Slideshare uses cookies to improve functionality and performance, and to provide you with relevant advertising. If you continue browsing the site, you agree to the use of cookies on this website. See our User Agreement and Privacy Policy.

Slideshare uses cookies to improve functionality and performance, and to provide you with relevant advertising. If you continue browsing the site, you agree to the use of cookies on this website. See our Privacy Policy and User Agreement for details.

Like this presentation? Why not share!

No Downloads

Total views

1,108

On SlideShare

0

From Embeds

0

Number of Embeds

11

Shares

0

Downloads

0

Comments

0

Likes

3

No embeds

No notes for slide

- 1. Newton’s Law of Motion
- 2. Newton’s First Law of Motion <ul><li>Every body continuous in its state of rest, or uniform motion in a straight line, unless it is compelled to change that state by forces impressed upon it. </li></ul><ul><li>Inertia </li></ul><ul><li>The tendency of an object to resist any attempt to change its velocity </li></ul><ul><li>Mass </li></ul><ul><li>A measure of the inertia in the body. </li></ul><ul><li>Mass is a scalar quantity and obeys the rules of ordinary arithmetic </li></ul>
- 3. Newton’s Second Law of Motion <ul><li>The acceleration of an object is directly proportional to the net force acting on it and inversely proportional to its mass. </li></ul>
- 4. Weight distinguished from mass <ul><li>Weight </li></ul><ul><ul><ul><li>The weight of the body is that force exerted on the body by the pull of gravity. </li></ul></ul></ul><ul><ul><ul><li>The basic relationship of FORCE and MASS is the 2 nd Law of Motion: </li></ul></ul></ul><ul><ul><ul><li>In gravitational case: </li></ul></ul></ul>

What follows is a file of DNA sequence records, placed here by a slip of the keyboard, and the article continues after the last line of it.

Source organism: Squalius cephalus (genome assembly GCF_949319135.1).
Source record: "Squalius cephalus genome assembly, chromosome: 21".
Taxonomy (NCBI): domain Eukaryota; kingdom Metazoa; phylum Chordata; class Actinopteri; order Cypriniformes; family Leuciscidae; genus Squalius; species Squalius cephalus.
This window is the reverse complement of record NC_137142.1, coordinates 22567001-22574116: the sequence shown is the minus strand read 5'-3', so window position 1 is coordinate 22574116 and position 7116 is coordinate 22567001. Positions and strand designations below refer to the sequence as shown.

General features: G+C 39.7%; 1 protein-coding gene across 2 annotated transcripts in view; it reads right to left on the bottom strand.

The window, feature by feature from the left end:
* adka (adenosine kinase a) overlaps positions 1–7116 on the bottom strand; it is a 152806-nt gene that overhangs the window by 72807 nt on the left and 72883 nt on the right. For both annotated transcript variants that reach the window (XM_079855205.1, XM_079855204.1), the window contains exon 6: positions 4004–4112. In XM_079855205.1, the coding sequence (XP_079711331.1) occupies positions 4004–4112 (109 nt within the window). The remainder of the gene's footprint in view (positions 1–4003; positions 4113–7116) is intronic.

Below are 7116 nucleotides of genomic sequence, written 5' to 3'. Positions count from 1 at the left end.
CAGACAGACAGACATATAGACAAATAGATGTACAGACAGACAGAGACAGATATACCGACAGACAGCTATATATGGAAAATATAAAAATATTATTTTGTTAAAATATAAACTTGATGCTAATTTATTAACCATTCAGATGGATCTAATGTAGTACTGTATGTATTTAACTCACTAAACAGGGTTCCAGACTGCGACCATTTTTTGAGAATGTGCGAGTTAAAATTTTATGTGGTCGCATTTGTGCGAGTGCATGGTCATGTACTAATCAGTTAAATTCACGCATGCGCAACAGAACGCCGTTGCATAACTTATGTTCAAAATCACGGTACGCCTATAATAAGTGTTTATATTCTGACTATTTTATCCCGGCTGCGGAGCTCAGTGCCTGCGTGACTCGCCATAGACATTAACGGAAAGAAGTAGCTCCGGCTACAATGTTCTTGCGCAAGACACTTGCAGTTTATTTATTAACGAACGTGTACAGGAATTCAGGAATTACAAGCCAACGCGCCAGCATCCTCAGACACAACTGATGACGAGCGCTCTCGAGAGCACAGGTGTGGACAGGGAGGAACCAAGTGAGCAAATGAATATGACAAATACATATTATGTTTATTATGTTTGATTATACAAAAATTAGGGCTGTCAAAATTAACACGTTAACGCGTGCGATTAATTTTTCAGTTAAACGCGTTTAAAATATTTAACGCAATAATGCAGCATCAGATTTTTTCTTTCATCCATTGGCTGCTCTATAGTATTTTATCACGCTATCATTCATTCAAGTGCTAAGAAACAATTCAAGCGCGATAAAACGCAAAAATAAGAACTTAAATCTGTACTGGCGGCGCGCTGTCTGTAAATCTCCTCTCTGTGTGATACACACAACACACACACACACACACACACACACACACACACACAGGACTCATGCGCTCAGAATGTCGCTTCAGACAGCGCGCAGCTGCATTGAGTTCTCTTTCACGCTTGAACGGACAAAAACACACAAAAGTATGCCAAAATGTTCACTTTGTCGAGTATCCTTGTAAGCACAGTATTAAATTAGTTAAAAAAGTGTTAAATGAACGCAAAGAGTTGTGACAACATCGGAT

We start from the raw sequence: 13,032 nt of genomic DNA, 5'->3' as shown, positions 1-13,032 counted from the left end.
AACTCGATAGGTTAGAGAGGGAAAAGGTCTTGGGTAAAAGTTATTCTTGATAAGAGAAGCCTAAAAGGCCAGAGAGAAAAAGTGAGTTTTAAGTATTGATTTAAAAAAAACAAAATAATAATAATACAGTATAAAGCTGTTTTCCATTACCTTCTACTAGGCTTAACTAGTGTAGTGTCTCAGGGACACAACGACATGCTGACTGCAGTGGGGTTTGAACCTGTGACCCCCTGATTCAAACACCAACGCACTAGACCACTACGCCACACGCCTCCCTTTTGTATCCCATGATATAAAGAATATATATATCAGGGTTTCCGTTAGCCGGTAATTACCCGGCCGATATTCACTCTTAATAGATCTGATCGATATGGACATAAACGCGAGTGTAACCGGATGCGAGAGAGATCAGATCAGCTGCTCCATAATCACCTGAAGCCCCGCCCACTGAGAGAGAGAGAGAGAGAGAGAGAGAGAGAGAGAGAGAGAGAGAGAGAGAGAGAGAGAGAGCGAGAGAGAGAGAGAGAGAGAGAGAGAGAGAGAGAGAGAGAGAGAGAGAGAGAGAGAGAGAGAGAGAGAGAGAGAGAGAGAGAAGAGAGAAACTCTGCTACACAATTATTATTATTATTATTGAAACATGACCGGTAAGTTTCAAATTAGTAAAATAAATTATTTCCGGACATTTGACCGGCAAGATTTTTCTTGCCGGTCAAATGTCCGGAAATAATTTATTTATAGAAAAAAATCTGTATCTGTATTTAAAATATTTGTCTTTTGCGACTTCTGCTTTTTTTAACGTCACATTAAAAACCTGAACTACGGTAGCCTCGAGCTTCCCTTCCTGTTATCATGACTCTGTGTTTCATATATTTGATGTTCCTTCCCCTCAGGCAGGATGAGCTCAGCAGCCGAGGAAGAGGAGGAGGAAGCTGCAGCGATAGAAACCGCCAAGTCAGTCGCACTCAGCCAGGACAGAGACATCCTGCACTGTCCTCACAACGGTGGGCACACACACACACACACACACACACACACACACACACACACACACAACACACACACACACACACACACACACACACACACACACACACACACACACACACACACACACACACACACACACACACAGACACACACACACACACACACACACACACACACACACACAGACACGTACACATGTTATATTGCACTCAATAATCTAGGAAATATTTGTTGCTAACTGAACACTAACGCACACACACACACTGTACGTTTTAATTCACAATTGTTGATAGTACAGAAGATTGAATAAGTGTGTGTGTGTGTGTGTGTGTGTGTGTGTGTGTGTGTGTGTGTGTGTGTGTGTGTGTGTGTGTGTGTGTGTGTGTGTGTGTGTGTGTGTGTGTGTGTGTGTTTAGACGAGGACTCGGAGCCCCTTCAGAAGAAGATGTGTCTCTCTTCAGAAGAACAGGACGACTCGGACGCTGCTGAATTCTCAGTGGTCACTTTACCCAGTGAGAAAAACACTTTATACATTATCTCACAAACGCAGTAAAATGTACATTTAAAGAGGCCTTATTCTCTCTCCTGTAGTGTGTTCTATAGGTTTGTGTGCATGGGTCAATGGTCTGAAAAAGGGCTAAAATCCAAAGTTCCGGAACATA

- 5. Newton’s Third Law of Motion In every action there is always opposed an equal reaction.
- 6. Important Terms: <ul><li>Tension </li></ul><ul><ul><ul><li>Forces which tend to PULL matter apart along some axis </li></ul></ul></ul><ul><li>Compression </li></ul><ul><ul><ul><li>Forces which tend to PUSH matter apart along some axis </li></ul></ul></ul><ul><li>Friction </li></ul><ul><ul><ul><li>Force that acts to oppose the start or continuance of sliding motion between surfaces </li></ul></ul></ul>
- 7. Free-Body Diagram, FBD <ul><li>Free-body diagram is a pictorial representation often used by engineers to analyze the FORCES acting on the body. And the body is isolated from any effects of the surroundings. </li></ul>
- 8. Sample Problem 1: <ul><li>Draw the free-body diagram of the following: </li></ul>
- 9. Sample Problem 2: <ul><li>Draw the free-body diagram of the figure shown </li></ul>
- 10. Seatwork: Draw the free body diagram of the following:
- 11. Assignment: <ul><li>Draw the free body diagram of the following: </li></ul>
- 12. For next meeting: <ul><li>Define the following: </li></ul><ul><li>Line of action </li></ul><ul><li>Equilibrium </li></ul><ul><li>Conditions of equilibrium </li></ul><ul><li>Static equilibrium </li></ul><ul><li>Dynamic equilibrium </li></ul><ul><li>Questions: </li></ul>
- 13. Reference: <ul><li>Physics for Scientists and Engineers with modern Physics 7 th Edition by Jewett/Serway © 2008 Thompson Learning Inc. </li></ul>

No public clipboards found for this slide

×
### Save the most important slides with Clipping

Clipping is a handy way to collect and organize the most important slides from a presentation. You can keep your great finds in clipboards organized around topics.

Be the first to comment